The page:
TOPEKA — Proponents of an anti-abortion amendment to the Kansas Constitution are prepared to resume efforts to pass the legislation after suffering a setback during the 2020 legislative session.
The “We Value Them Both” amendment — a reference to women and fetuses — fell four votes short of the two-thirds majority needed in the House after passing the Senate. When the session was cut short by COVID-19, efforts to pass the amendment in 2020 faded.
The amendment would clarify, in response to a 2019 ruling by the Kansas Supreme Court, that the state constitution doesn’t guarantee a right to an abortion. The court determined the Kansas Constitution’s Bill of Rights “affords protection of the right of personal autonomy, which includes the ability to control one’s own body.” This right, the court said, “allows a woman to make her own decisions regarding her body, health, family formation, and family life — decisions that can include whether to continue a pregnancy.” The ruling struck down a state law banning a second-trimester procedure.
Republicans who voted against the constitutional amendment last year were either defeated during the Republican primaries or chose not to pursue re-election, clearing the way for passage of the amendment this year.
If approved by two-thirds of both chambers, the amendment would be placed before Kansas voters on a ballot for a special election.
The Kansas Catholic Conference is putting all its legislative effort into passing the amendment, said Jeanette Pryor, policy specialist for the organization. She said all abortion regulations are in peril without the amendment.
“The Kansas Supreme Court’s decision that the right to an abortion is in the constitution renders all pro-life legislation presumed unconstitutional,” Pryor said. “Feeling as we do about women and babies in Kansas and the need to offer them reasonable protection when they’re interacting with the abortion industry, we understood that an amendment was the only way to remedy this.”
With the 2021 legislative session set to get underway next week, eyes across Kansas are on the divisive issue of abortion and the constitutional amendment. While opponents have called the amendment “draconian” and “oppressive,” supporters say the amendment allows better regulation of abortion providers.
Mike Pirner, the communications coordinator for Senate President Ty Masterson, an Andover Republican, said the issue remains near the top of the Kansas GOP wish list.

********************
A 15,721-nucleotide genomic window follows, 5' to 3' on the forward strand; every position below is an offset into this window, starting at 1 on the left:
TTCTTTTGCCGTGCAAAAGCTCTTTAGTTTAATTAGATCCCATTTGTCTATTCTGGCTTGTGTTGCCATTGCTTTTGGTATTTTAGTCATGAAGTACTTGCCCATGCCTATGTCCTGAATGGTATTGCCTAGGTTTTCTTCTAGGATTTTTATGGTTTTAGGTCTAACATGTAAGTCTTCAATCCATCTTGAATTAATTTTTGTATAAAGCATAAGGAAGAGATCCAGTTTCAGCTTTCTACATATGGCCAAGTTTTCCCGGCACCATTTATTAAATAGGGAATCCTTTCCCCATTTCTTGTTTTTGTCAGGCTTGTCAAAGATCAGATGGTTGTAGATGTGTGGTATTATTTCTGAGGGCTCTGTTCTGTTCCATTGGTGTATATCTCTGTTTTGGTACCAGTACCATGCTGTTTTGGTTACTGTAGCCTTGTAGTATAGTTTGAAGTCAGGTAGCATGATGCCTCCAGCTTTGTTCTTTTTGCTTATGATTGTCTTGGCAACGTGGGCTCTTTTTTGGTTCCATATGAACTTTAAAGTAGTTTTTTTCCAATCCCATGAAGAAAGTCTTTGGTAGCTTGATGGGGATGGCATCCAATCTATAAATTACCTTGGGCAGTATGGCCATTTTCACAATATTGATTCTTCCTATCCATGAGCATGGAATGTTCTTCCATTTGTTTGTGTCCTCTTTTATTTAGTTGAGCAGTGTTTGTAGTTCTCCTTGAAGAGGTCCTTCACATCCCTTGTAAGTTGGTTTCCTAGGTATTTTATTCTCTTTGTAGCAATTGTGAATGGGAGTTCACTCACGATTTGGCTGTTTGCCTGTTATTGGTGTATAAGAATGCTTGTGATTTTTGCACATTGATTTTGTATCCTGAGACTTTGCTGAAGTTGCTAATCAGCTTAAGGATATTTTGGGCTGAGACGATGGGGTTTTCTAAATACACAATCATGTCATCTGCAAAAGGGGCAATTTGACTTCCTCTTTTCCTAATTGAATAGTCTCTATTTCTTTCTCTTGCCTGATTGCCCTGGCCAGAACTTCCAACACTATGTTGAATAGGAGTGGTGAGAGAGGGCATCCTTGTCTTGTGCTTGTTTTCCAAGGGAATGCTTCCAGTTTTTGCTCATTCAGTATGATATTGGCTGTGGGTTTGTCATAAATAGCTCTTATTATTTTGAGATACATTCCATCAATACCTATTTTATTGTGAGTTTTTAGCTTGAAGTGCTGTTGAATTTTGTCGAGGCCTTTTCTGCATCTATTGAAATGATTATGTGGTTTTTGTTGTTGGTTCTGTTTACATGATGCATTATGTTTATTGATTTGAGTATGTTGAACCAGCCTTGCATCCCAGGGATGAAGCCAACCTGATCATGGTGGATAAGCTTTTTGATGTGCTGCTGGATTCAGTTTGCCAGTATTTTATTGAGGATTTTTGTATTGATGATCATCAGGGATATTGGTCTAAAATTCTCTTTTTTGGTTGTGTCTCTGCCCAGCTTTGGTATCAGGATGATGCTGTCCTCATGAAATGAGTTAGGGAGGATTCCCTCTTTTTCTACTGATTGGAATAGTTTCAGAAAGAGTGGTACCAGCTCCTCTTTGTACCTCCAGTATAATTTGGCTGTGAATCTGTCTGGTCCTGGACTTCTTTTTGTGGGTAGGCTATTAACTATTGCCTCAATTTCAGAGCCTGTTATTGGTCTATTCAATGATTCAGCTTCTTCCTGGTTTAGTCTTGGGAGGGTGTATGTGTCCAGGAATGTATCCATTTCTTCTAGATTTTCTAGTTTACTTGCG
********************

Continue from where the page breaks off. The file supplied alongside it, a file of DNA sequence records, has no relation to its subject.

“The Value Them Both Amendment is a top priority for the Republican Caucus,” Pirner said. “We anticipate it being addressed early in the session.”
The expectation is the amendment will pass more smoothly through the Senate, where the measure succeeded 28-12 in 2020. Sen. Dan Kerschen, a Garden Plain Republican who has consistently voted in favor of anti-abortion initiatives, said he would support the amendment again.
“To me, it’s as simple as right and wrong,” Kerschen said. “All life is sacred, and we can’t take it away for our own selfish demands.”
Sen. David Haley, a Kansas City Democrat, said the amendment would make Kansas a more restrictive place to live.
“I’m always focused on what can we do to grow our state and make Kansas a home for everyone,” Haley said. “Having options and choices in reproductive health is a fundamental aspect for the decision of where we live.”
Prospects in the House are less certain, but after several moderate Republicans were replaced by staunch anti-abortion advocates, reaching the 84 votes necessary to place the amendment on the ballot may be an easier task than before. Republicans hold an 86-39 majority over Democrats in the chamber.
House Speaker Ron Ryckman, an Olathe Republican, was unsure of when the amendment may reach the House, but he expressed confidence the election results are a positive omen.
“Kansans spoke loud and clear in November by electing legislators who ran on this issue, so the momentum is there for the Value Them Both Amendment,” Ryckman said. “The timing for that really depends on the process. It will go through the committee process, and we’ll move forward from there.”
Democrats face a steeper uphill battle to sway Republicans in the House this session, but until the amendment is in front of legislators, the odds of doing so remain uncertain, said Rep. Stephanie Clayton, an Overland Park Democrat.
Clayton said she remains strongly opposed to the amendment.
“Above all, this constitutional amendment is not about abortion,” Clayton said. “It’s about who has rights, who doesn’t and who decides.”
If it does pass both chambers, the next step is determining when the amendment will be on the ballot. In 2020, Republican leadership insisted on placing the amendment on the ballot during the August primary rather than during the higher turnout general election in November.
“That was somewhat confusing to me because if it is good, then you should want more voters to see it,” Clayton said. “If you’ve got something to hide then you put in in a low turnout election.”
Rachel Sweet, a lobbyist for Planned Parenthood Great Plains, said the organization will continue to fight vigorously against the amendment. She said the amendment would pave the way to a total ban on abortions in Kansas.
“Without these state constitution protections, there is a potential future where abortion is completely illegal in the state and certainly means more onerous restriction, especially for the most vulnerable people and those struggling to access health care,” Sweet said. “If we don’t defeat it in the Legislature this year, we will at the ballot box.”
This story has been updated to reflect that some Republicans who voted against the amendment resigned rather than being defeated in the Republican Primary.